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Important Financial Advice Every New Parent Should Follow

9 minute read

David Ning

By David Ning

Becoming a parent will totally change your life in so many ways. If there wasn’t enough enough for brand new parents to worry about, the financial decisions alone can be daunting. Making the transition from a couple to a family can have lasting repercussions on your budgets. Taking the time to put your financial ducks in a row will help make things easier. It will also make Junior’s future a bright one.

Whether you’re currently expecting your first bundle of joy or you already have several children, make sure you take the time to focus on these financial decisions. It could be life changing for your kids, so it’s important that you don’t brush these off.

Make a Will

I was shocked to discover that children of parents who die intestate (without a will) have the state decide who will take care of them. Yes, even if the family has already discussed (and informally agreed) who will be the guardian. The government can overrule the wishes of the deceased parents. So make sure you put those wishes down in writing. A will is absolutely necessary if you have children. While disturbing your assets is one thing, you need to have a rock solid plan for who will take care of your children if you pass.

Here’s a personal example. My parents live overseas. Without a will or trust, they would not be allowed to take my kids home with them without proper documentation. In addition, having a will in place means you can designate an executor to your estate. That person will handle the money while your child is still a minor. These are decisions you want to make ahead of time. Talk to your friends and family about it. Then figure out who will make the best choices on your child’s behalf if something happens to you.

Otherwise, your child may be put into government sanctioned foster care while the court takes its time sorting things out. While your children will likely eventually end up in the care of a relative, the whole process is stressful and expensive. A portion of your estate could be gobbled up my legal fees as the lawyers sort through the details. Don’t let that happen.

Get Life Insurance

Many people have some sort of life insurance policy through their employer. However, it’s often a very basic plan. It likely isn’t nearly enough coverage for your family, should you die unexpectedly. Not many people think about what-ifs, but most families these days rely on both parents’ incomes to maintain their lifestyle. How would your family’s life change if one income suddenly vanished? A good rule of thumb is to have enough insurance to cover about five times your yearly salary.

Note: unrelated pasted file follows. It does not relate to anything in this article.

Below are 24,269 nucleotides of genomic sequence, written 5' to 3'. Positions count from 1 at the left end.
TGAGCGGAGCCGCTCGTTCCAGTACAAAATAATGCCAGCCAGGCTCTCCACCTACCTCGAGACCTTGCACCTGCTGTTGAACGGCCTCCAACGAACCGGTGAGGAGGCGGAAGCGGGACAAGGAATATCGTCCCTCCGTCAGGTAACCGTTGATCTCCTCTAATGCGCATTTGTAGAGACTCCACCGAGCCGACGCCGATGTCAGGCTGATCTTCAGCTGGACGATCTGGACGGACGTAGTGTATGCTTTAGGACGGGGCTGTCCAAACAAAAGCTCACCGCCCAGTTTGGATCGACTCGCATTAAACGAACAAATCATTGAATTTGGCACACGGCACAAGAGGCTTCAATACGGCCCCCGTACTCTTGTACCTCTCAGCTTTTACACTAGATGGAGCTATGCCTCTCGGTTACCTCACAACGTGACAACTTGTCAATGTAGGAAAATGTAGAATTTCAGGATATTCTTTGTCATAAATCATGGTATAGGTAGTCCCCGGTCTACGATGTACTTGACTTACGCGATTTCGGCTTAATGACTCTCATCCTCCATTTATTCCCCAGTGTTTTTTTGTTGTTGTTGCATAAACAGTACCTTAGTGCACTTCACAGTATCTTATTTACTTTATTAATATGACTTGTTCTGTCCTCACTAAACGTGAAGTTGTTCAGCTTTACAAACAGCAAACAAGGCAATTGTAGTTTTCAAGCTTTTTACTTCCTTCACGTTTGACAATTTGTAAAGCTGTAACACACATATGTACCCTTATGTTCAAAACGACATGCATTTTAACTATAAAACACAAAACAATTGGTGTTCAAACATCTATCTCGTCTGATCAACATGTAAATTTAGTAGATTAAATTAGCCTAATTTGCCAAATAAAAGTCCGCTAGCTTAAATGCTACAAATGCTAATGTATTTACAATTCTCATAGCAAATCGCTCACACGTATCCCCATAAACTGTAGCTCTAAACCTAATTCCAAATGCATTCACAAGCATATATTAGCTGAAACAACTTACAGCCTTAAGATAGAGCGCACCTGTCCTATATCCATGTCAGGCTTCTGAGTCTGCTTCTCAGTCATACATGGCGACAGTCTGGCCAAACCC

That doesn’t mean that stay-at-home parents should forego life insurance either. A 2018 study by concluded that a stay-at-home parent would earn roughly $162,500 per year if they were fairly compensated. Losing a stay-at-home parent without life insurance will still put a financial burden on a family. After all, the family would now need to hire someone to perform many of those duties. Bottom line? Make certain that both parents are adequately covered for life insurance. While five years of salary is a good place to start, you ideally want enough coverage to get your children well into adulthood if something happens to their parents.

Start (or Increase) Your Emergency Fund

We all know that we need three-to-six months worth of expenses stashed away in case of emergency. However, it can be easy to neglect funding that account when you’re a dual-income-no-kids household. After all, there aren’t that many unexpected expenses when you have no kids. Plus a major accident requiring money just never seems very likely likely.

However, all that changes when a couple becomes a family. Formula, diapers, and baby gear all cost a pretty penny. You aren’t sleeping as much, so you may get sick more often. That requires more visits to the doctor. Even if everybody is healthy, you are going to be seeing the doctor frequently anyway since your baby is going to require all these routine checkups.

You have to save some for an emergency. Whether it’s a surprise job loss, sudden medical emergency, or, you know, a global pandemic like the one we’re all currently facing. Set up automatic payments to your savings account and you likely won’t even miss the money from your paycheck.

Focus On Yourselves

You will find this advice on almost every list of money tips. However, it bears repeating over and over. Fund your retirement before you worry about saving for Junior’s education. There is no way to take out a loan for retirement. On the other hand, your child can certainly to go to school on loans, grants, and scholarships. If you’re in a position where you can comfortably save for your retirement and start a college fund, that’s great. But if you have to choose one or the other, put yourself first in this case. I’m sure your children would rather pay off student loans than have to fully support you in your golden years.

Keep Spending in Check

It can be easy to get carried away in wanting only the best for your child. While it’s certainly nice to splurge on some things for your bundle of joy, don’t get carried away. Ultimately, your child doesn’t know (or care) whether they’re sleeping on brand name designer crib sheets or department store hand-me-downs. In fact, hand-me-downs are usually more worn and the fabric may be more comfortable.

Then there’s the toys. Please don’t overspend on toys. Young kids have just as much fun playing, whether they are playing with toys that costs hundreds of dollars or simply playing with the Amazon shipping boxes. They will get bored of them just as fast, no matter how much the toys cost.

It’s not until they grow older that children start convincing themselves that the more expensive are somehow better. When your kiddos are small, though, you should refrain from buying too much stuff for them.

Start a College Fund

College is expensive and only getting more expensive with each passing year. For the current 2020-21 academic year, the average tuition and fees at an in-state college offering four-year degree programs totalled $10,560. At four-year private institutions, the annual cost averages $37,650, according to College Board, which tracks trends in college pricing.

The typical American student leaves college today owing nearly $40,000 in student loans. Collectively, Americans currently have $1.7 trillion in student loan debt. The bottom line is that higher education isn’t cheap. Parents should therefore start a college fund and begin saving money in it as soon as a child is born. Look to open a 529 Plan, which is a tax-advantaged savings plan designed to encourage saving for future education costs.